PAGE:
EPA Finalizing Marine Emission Standards



WASHINGTON, D.C. — The Environmental Protection Agency (EPA) is finalizing emission standards for new marine diesel engines with per-cylinder displacement at or above 30 liters (called Category 3 marine diesel engines) installed on U.S. vessels. These emission standards are equivalent to those adopted in the International Convention for the Prevention of Pollution from Ships.

 

The emission standards apply in two stages. Near-term standards for newly built engines will apply beginning in 2011; long-term standards requiring an 80 percent reduction in nitrogen oxide emissions will begin in 2016.

They are also finalizing a change to our diesel fuel program that will allow for the production and sale of 1,000-ppm sulfur fuel for use in Category 3 marine vessels. The new fuel requirements will generally forbid the production and sale of other fuels above 1,000-ppm sulfur for use in most U.S. waters, unless alternative methods are used to achieve equivalent emissions reductions.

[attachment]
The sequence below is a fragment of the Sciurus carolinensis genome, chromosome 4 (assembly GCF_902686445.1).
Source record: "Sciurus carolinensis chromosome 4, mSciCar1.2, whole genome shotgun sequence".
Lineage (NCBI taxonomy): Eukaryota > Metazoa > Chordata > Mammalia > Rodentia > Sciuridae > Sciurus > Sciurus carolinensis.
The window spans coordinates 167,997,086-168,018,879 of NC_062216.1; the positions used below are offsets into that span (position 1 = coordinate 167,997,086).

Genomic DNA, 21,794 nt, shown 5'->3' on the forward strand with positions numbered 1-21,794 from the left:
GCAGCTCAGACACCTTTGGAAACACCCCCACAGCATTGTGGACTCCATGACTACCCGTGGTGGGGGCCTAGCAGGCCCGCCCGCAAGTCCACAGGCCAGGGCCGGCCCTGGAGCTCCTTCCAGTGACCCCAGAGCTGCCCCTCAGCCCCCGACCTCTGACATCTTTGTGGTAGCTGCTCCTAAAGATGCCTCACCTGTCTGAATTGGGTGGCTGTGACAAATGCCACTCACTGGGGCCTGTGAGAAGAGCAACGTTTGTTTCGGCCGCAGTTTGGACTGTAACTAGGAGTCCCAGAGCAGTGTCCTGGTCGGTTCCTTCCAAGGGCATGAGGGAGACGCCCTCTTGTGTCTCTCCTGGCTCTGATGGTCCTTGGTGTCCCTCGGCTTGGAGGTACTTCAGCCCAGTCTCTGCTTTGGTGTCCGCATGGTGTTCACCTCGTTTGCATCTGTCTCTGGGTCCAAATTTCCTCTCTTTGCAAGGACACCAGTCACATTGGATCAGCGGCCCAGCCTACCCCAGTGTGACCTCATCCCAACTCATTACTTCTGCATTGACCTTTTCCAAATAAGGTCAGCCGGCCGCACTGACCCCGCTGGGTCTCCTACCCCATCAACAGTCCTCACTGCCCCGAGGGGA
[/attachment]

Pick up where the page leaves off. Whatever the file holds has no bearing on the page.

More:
This final rule is effective on June 29, 2010.

This action affects companies that manufacture, sell, or import into the United States new marine compression-ignition engines with per cylinder displacement at or above 30 liters for use on vessels flagged or registered in the United States. Affected categories and entities include the following: manufacturers of new marine diesel engines, marine vessels, engine repair and maintenance, water transportation, freight and passenger vessels, petroleum refineries, petroleum bulk stations and terminals; petroleum and petroleum products wholesalers, coastal freight and passenger transportation.

The greatest improvements in visibility will occur in coastal areas. For example, in 2030 Acadia National Park will have a 6 percent improvement with the coordinated strategy.

For more maritime news, pick up a copy of the Mount Desert Islander.

 

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